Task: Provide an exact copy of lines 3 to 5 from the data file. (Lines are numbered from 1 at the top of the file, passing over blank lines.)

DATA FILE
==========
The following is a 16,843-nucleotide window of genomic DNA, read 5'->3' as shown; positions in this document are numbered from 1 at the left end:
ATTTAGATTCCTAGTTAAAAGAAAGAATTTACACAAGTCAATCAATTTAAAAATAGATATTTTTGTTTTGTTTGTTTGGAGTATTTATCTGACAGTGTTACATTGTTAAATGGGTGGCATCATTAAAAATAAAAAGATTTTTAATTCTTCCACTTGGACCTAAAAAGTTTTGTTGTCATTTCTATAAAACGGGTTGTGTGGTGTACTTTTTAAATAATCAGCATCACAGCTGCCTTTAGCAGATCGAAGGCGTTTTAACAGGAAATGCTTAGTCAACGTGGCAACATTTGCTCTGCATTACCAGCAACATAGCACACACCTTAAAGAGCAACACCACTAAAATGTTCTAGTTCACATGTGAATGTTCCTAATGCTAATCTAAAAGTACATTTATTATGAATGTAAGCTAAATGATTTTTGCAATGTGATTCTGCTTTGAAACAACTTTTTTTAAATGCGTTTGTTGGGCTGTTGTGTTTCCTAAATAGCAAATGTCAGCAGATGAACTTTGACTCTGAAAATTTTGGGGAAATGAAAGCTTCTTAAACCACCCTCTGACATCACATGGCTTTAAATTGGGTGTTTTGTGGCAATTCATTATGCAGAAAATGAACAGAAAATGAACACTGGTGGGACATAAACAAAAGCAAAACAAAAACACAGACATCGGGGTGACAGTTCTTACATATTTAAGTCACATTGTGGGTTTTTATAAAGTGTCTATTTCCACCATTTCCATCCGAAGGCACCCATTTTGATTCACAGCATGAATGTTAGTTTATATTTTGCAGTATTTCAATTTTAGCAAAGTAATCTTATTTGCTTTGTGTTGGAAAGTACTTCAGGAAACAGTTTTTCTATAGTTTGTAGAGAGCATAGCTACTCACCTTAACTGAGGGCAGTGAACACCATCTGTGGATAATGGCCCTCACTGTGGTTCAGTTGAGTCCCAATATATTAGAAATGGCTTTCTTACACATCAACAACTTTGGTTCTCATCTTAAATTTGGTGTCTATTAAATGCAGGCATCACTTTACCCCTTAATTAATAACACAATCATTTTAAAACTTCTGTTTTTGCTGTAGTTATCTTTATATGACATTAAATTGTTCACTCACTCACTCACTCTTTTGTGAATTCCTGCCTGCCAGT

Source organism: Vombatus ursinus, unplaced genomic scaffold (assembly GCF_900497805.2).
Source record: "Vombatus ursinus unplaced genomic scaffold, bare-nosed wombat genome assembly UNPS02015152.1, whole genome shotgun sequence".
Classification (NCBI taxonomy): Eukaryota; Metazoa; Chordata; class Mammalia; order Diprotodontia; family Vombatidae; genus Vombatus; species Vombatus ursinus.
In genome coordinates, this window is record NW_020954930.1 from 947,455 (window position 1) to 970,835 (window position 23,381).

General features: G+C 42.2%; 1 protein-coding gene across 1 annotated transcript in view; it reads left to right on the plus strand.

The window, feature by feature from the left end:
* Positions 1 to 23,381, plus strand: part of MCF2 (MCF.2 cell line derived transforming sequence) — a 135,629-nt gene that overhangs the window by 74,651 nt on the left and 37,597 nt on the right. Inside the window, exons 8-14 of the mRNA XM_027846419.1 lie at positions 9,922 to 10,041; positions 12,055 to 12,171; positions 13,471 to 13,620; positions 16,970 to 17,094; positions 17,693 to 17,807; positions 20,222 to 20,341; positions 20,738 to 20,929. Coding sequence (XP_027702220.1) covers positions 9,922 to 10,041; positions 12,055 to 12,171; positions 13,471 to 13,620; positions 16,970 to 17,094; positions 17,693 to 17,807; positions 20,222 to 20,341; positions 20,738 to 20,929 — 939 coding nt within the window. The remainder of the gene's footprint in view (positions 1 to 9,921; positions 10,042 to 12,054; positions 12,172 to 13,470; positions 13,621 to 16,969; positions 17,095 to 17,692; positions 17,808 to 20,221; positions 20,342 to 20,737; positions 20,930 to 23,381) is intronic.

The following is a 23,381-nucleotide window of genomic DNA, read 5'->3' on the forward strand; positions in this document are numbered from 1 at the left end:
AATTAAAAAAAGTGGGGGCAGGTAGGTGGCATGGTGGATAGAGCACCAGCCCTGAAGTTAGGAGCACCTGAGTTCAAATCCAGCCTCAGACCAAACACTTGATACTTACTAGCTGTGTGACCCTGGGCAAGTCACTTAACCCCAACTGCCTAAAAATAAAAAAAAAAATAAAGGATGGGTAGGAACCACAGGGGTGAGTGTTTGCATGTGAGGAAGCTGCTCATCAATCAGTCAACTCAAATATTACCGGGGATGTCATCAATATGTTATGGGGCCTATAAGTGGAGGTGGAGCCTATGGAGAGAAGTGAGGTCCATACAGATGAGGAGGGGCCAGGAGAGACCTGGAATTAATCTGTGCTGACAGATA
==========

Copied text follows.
Source organism: Vombatus ursinus, unplaced genomic scaffold (assembly GCF_900497805.2).
Source record: "Vombatus ursinus unplaced genomic scaffold, bare-nosed wombat genome assembly UNPS02015152.1, whole genome shotgun sequence".
Classification (NCBI taxonomy): Eukaryota; Metazoa; Chordata; class Mammalia; order Diprotodontia; family Vombatidae; genus Vombatus; species Vombatus ursinus.